I recognize that this is a strange premise – not unlike the basis for the Broadway show “The Producers”. In the show Leo Bloom, an accountant convinces Max Bialystock a washed up producer that unscrupulous producers could make more money from a show that flopped than from a show that was successful. His theory was that if the show goes belly up the investors would not be looking for any of their money back so that the Producers could keep that money.

Returning to the case of irrational leaders – would a PSYOP campaign claiming that a potential catastrophic event will happen be more credible if the audience believed that the country’s leader would actually go through with it without regard to the rational consequences?

Turning to a very good example of irrational leadership, Kim Jong Un. Would we be more inclined  to believe that he would launch a nuke than we would one being luanched by a less ‘erratic leader’? I dare say that the media, at least ,pays attention to everything that the Supreme Leader says and scrutinizes it afterwards.

This is clearly not the case with Park Geun-hye, the President of the Republic of Korea to the South who is a more traditional head of state.

Consider this as our election season continues to unfold.

(Photo Source:

Friday, March 18, 2016

State Department to Lead New Global Counterterrorism Communications Office

The White House issued an Executive order on March 16, 2016 establishing the Global Engagement Center (GEC) “which shall lead the coordination, integration, and synchronization of Government-wide communications activities directed at foreign audiences abroad in order to counter the messaging and diminish the influence of international terrorist organizations, including the Islamic State of Iraq and the Levant (ISIL), al Qa'ida, and other violent extremists abroad”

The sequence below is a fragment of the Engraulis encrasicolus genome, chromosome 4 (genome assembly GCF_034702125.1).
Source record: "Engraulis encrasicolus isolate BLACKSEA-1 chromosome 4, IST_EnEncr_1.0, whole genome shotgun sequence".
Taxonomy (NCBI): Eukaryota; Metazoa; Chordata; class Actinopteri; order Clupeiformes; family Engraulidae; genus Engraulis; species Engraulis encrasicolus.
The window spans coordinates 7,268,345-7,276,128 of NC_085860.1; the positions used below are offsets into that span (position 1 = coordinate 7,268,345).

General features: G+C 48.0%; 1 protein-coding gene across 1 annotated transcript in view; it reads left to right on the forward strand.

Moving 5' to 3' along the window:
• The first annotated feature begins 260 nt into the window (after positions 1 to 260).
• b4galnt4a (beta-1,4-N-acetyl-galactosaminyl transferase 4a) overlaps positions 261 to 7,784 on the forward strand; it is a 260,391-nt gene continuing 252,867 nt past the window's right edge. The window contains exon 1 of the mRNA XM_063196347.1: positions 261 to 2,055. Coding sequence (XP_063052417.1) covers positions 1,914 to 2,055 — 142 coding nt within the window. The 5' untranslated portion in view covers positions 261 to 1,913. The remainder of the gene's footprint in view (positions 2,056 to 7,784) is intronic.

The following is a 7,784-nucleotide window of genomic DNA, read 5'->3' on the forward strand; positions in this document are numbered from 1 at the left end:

Here are a couple of highlights of GEC’s responsibilities taken from the Executive Order:

1.     coordinating, integrating, and synchronizing all public communications of the United States Government directed toward foreign audiences abroad in order to counter the messaging and diminish the influence of international terrorist organizations and other violent extremists abroad;
2.     identifying, engaging, employing, or acquiring the best available talent across the U.S. and from global private sectors, academia, and elsewhere to support the Center's mission;
3.     identifying shortfalls in any U.S. capabilities in any areas relevant to the Center's mission and implementing or recommending, as appropriate, necessary enhancements or changes; and
4.     (developing, supporting, and sustaining networks of governmental and non-governmental partners, to provide original content and disseminate messaging products to foreign audiences abroad and to create, develop, and sustain effective positive alternative narratives consistent with U.S. policy objectives.
The order also indicates that other departments are to cooperative in this venture.

What does this mean to the MISO Community?

For one thing it’s recognition of a worldwide communications challenge that needs to be globally managed. It also properly recognizes that communications outside the US is a diplomatic job and puts the onus where it belongs.

Conceptually at least this may mean an opportunity for members of the MISO community to be loaned out for TDY to help out. This may also mean that appropriate MIST teams may find themselves engaged with a fledgling entity.

In any event, it looks like a reasonable way to approach a growing challenge. 

Why the Gecko? Well GEC seemed to lend itself to the acronym and the linkage - after all, many people had quite a bit of fun with the swap of PSYOP for MISO. (Photo Source: